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Chess great, Putin critic Kasparov seeks Latvian passport

Russian former chess champion and fierce Kremlin critic Garry Kasparov. REUTERS

InterAksyon.com
The online news portal of TV5

RIGA - Russian former chess champion and fierce Kremlin critic Garry Kasparov has applied for Latvian citizenship, his representatives in Latvia said Tuesday.

"The letter is genuine. We submitted it and are his representatives. Tomorrow we will start discussions with the political parties," longtime family friend Arturs Avotins told AFP.

The application was made to parliament in an official letter dated October 31 and addressed to four of the five parties, plus six independent MPs.

The letter was not addressed to the opposition Harmony Centre party, which is seen as pro-Moscow and has a cooperation agreement with Putin's United Russia party.

Latvia overhauled its laws this year to make dual citizenship possible. Russia was left off the list but parliament can make exceptions for individuals of "special merit" or who have been of service to Latvia.

"As a Latvian citizen, I will obtain the chance to engage without restriction in political activities in the name of democracy, peace and justice in Russia as well as in other countries of the world which fail to observe human rights and trample on the democratic standards," says the two-page letter bearing Kasparov's signature.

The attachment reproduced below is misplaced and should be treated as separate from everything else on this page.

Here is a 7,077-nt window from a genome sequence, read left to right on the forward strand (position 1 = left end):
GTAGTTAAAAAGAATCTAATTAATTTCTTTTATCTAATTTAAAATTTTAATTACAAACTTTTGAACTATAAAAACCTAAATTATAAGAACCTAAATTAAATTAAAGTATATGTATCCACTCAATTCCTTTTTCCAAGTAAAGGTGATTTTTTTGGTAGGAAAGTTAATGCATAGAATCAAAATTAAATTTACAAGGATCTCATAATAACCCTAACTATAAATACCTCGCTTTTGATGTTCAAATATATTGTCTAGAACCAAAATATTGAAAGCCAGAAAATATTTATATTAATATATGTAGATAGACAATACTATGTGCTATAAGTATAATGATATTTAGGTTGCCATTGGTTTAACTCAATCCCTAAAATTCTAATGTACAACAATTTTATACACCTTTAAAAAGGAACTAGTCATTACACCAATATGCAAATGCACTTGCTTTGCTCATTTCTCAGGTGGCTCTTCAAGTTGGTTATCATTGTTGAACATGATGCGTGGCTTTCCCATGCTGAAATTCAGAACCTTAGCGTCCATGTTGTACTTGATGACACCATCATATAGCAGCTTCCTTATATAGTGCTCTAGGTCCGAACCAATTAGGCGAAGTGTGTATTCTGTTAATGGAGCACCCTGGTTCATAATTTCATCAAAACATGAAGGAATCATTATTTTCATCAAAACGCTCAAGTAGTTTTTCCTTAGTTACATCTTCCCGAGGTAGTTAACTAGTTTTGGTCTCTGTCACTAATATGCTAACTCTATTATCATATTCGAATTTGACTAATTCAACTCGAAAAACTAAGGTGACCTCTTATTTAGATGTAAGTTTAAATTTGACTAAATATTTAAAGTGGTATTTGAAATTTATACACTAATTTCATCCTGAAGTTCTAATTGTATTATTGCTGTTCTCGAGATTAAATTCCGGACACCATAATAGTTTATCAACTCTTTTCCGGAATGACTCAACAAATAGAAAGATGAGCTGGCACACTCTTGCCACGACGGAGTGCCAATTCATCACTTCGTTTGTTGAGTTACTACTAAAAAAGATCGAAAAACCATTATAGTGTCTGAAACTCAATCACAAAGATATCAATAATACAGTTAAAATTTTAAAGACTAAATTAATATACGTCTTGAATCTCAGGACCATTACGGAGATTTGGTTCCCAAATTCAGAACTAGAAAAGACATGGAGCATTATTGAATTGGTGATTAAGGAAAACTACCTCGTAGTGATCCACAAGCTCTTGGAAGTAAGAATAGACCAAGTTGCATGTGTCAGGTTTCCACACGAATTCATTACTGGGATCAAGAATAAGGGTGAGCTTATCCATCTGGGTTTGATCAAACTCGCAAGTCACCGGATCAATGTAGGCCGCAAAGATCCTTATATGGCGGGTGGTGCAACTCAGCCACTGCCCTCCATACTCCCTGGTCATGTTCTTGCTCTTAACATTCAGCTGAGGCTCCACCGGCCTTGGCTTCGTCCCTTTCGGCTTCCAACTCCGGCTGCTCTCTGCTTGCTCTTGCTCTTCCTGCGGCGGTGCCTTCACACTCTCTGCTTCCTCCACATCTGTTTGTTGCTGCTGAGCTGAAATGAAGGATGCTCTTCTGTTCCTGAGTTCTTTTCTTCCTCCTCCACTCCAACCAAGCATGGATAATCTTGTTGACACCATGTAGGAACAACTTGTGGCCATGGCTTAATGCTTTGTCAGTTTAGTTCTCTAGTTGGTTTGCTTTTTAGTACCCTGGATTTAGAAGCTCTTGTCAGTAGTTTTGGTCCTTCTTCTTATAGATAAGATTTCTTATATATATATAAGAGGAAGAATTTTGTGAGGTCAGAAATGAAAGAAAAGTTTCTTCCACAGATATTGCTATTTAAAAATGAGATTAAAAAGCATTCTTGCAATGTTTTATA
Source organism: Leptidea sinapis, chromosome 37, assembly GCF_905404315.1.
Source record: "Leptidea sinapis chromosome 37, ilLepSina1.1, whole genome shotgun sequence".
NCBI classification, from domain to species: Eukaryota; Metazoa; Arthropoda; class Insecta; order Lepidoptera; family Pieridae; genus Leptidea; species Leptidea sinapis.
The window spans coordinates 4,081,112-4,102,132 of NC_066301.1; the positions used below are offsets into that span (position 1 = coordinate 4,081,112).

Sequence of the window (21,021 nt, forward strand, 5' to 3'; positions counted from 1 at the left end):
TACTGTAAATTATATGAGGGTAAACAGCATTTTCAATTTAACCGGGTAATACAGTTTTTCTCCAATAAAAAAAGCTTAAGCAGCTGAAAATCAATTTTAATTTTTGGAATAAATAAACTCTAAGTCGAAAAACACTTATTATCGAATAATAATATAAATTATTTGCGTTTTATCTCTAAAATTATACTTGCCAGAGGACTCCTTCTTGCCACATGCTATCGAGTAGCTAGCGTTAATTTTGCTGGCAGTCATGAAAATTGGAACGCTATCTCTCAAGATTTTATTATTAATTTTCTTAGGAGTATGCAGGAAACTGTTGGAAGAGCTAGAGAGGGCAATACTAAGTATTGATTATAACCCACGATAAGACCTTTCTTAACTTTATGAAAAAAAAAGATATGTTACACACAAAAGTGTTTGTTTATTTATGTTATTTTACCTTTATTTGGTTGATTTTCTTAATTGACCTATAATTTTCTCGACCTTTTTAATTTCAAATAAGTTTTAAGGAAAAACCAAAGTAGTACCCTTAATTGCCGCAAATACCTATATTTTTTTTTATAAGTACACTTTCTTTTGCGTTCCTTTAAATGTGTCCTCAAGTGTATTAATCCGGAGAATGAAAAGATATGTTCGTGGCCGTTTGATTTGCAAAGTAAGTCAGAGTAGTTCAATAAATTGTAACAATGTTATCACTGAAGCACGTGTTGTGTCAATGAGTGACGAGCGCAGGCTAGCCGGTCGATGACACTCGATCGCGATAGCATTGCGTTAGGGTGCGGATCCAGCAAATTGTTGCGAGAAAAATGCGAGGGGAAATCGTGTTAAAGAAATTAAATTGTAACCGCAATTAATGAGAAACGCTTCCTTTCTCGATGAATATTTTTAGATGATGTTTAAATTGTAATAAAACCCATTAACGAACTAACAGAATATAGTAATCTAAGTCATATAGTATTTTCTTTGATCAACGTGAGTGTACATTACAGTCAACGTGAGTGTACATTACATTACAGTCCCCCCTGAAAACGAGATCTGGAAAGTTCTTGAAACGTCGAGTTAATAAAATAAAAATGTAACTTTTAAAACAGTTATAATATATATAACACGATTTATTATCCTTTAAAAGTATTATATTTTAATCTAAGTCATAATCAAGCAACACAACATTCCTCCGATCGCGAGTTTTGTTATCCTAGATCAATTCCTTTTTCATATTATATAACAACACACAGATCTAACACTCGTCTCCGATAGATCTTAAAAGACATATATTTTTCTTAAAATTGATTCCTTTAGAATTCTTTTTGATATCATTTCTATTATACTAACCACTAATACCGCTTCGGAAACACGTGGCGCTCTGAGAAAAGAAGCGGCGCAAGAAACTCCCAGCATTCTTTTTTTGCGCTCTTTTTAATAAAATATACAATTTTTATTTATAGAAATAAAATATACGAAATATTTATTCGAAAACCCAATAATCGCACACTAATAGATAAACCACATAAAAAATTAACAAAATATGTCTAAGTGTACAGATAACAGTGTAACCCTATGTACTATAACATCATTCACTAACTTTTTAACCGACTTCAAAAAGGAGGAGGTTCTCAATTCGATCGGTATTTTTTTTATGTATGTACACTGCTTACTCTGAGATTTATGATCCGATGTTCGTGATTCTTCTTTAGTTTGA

But Kasparov, 50, also reportedly intends to keep his Russian passport.

AFP was not immediately able to confirm the application with Kasparov, who is in voluntary exile outside of Russia, possibly in the United States or Switzerland, fearing arrest.

He has long been a fierce critic of Russian President Vladimir Putin, calling him a "dictator".

Several leading politicians confirmed the letter's existence via social media, with governing party MP Ainars Latkovskis tweeting: "On my desk is Garry Kasparov's application to political parties asking for Latvian citizenship."

In the letter, Kasparov recalls winning chess tournaments in Latvia as a junior player and promises to promote chess in the Baltic state if his application is accepted.

Yulia, the mother of his son Vadim, also hails from Latvia.

Kasparov, who was world chess champion from 1985 to 2000, has announced he will run for president of the International Chess Federation next year.

 

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